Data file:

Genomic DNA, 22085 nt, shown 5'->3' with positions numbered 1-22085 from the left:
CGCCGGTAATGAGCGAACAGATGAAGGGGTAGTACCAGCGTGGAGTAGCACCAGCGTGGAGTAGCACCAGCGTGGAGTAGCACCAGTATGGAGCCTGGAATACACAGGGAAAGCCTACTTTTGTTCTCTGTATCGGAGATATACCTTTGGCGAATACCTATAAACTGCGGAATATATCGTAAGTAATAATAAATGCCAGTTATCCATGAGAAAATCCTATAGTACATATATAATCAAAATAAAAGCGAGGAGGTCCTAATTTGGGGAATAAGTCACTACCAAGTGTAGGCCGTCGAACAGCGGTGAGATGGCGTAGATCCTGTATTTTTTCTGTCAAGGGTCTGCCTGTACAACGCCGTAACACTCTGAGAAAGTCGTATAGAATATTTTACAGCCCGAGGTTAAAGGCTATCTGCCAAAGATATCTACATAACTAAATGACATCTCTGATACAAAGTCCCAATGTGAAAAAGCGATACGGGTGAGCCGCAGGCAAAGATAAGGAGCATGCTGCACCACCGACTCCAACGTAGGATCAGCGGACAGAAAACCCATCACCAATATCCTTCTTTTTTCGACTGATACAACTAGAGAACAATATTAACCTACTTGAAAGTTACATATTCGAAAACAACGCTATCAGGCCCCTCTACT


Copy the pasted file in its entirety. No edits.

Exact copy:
Genomic DNA, 22085 nt, shown 5'->3' with positions numbered 1-22085 from the left:
CGCCGGTAATGAGCGAACAGATGAAGGGGTAGTACCAGCGTGGAGTAGCACCAGCGTGGAGTAGCACCAGCGTGGAGTAGCACCAGTATGGAGCCTGGAATACACAGGGAAAGCCTACTTTTGTTCTCTGTATCGGAGATATACCTTTGGCGAATACCTATAAACTGCGGAATATATCGTAAGTAATAATAAATGCCAGTTATCCATGAGAAAATCCTATAGTACATATATAATCAAAATAAAAGCGAGGAGGTCCTAATTTGGGGAATAAGTCACTACCAAGTGTAGGCCGTCGAACAGCGGTGAGATGGCGTAGATCCTGTATTTTTTCTGTCAAGGGTCTGCCTGTACAACGCCGTAACACTCTGAGAAAGTCGTATAGAATATTTTACAGCCCGAGGTTAAAGGCTATCTGCCAAAGATATCTACATAACTAAATGACATCTCTGATACAAAGTCCCAATGTGAAAAAGCGATACGGGTGAGCCGCAGGCAAAGATAAGGAGCATGCTGCACCACCGACTCCAACGTAGGATCAGCGGACAGAAAACCCATCACCAATATCCTTCTTTTTTCGACTGATACAACTAGAGAACAATATTAACCTACTTGAAAGTTACATATTCGAAAACAACGCTATCAGGCCCCTCTACT